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Sudbury pool tournament using cheeky title to raise awareness about testicular cancer

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Movember, a charity known for its work raising awareness about prostate cancer during the month of November, is using April to highlight yet another health issue for men.

The organization is holding events across the country with a focus on testicular cancer, including a pool tournament in Sudbury Friday night cheekily called ‘Ball-in-Hand.’

In pool, it’s a term used when the cue ball is allowed to be placed anywhere on the table, but the play-on-words connects the event with testicular cancer awareness.

Shane DeMerchant, a community manager for Movember, said humour is a great way to start the conversation.

“Our men’s health message resonates with guys when you can speak to them in their language,” DeMerchant said.

“So when you can bring some humour, bring some levity to a really serious subject, it kind of opens the door a little bit more easily -- gets guys talking a little bit more.”

The nine-ball tournament is the brainchild of a Sudbury man who was recently diagnosed with testicular cancer. He told CTV off-camera that he’s not ready to share his story publicly.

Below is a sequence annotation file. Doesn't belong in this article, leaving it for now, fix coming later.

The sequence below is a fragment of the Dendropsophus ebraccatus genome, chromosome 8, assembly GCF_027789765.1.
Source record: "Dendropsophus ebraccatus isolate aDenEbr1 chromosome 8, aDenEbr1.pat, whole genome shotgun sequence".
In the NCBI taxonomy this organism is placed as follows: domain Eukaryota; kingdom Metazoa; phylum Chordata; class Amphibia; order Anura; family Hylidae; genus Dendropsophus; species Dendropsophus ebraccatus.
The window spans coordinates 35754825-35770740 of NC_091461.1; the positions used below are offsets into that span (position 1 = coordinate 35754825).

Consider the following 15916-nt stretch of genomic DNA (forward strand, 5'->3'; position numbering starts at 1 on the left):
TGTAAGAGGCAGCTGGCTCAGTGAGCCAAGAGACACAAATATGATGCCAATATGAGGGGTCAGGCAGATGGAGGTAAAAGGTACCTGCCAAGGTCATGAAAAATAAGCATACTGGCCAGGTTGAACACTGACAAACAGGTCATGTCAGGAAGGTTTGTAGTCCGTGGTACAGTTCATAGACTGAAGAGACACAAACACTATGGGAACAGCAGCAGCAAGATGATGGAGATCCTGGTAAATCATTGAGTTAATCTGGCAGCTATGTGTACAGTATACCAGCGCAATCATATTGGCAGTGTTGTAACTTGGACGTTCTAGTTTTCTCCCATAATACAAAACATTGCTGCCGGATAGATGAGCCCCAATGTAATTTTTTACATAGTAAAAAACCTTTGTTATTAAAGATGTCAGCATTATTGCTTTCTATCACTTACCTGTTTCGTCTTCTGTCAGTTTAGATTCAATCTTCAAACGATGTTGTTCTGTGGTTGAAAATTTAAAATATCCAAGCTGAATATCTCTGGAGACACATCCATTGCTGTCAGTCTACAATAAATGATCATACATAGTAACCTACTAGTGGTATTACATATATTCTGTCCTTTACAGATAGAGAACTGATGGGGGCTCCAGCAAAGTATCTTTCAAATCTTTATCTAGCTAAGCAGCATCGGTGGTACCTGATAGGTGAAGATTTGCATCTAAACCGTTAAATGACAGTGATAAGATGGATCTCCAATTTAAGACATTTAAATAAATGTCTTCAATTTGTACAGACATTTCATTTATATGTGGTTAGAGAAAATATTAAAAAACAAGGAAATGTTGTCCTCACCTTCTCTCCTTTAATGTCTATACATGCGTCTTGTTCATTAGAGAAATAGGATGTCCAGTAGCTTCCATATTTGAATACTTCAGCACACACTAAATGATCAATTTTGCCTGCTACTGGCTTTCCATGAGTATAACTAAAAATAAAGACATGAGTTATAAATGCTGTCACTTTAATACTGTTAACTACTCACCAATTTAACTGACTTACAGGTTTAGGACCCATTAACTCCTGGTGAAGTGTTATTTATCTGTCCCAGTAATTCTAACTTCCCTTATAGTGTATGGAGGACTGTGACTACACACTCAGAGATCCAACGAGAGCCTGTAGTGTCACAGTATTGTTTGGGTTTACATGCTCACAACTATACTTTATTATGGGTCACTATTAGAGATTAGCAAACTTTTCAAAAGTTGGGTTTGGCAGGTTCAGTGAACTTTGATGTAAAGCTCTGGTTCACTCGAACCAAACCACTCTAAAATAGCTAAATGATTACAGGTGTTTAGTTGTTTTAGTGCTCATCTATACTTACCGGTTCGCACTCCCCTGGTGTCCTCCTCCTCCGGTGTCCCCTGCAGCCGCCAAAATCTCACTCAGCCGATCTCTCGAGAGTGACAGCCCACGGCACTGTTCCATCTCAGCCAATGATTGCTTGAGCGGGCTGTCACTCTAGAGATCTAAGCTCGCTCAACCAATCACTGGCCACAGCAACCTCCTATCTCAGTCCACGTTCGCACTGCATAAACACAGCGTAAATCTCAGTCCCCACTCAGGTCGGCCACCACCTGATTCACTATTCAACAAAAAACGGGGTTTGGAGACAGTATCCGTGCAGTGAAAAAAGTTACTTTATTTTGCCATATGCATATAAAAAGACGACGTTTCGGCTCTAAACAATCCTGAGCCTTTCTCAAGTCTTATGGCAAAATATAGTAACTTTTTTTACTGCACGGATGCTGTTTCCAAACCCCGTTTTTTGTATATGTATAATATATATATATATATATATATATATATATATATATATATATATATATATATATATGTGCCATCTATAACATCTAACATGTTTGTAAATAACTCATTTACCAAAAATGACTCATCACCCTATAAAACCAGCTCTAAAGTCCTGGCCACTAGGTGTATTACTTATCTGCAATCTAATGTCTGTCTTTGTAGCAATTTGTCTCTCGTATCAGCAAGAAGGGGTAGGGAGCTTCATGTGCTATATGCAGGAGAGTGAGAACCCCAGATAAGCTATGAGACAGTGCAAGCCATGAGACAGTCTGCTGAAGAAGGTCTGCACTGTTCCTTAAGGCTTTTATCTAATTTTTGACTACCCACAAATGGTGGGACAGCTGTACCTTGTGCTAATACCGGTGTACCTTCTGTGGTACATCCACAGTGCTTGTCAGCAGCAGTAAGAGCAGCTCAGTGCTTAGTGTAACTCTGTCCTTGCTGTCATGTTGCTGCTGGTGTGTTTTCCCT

The organization is holding events across the country with a focus on testicular cancer, including a pool tournament in Sudbury Friday night cheekily called ‘Ball-in-Hand.’ (Photo from video)

But his friend, Rhythm N’ Cues owner Alain Lessard, was keen to host the event as he’s been impacted by cancer. Lessard said he beat two types of cancer last year, and now is dealing with another form in his stomach called fibroblasts.

“Anyway, it’s a good cause and the person came and asked me if he could run or do a fundraiser and I said ‘guaranteed,’ Lessard said.

Statistics cited on Movember’s website indicate young men are the most at risk of developing testicular cancer.

With treatment, the survival rate is better than 95 percent, but DeMerchant said early detection is key.

“One thing that we say is: when it comes to your doctor, when it comes to going to a walk-in clinic if you don’t have a family doctor, this is something they do all the time. It’s something that is totally normal for them,” he said.

“It’s tough to have that conversation, but a really important one to have if you do notice a change.”

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Although the Ball-in-Hand event will raise awareness about a health issue that only affects men, women are welcome to participate.

In fact, DeMerchant said most conversations men have about their health happen with their partner or a female family member.

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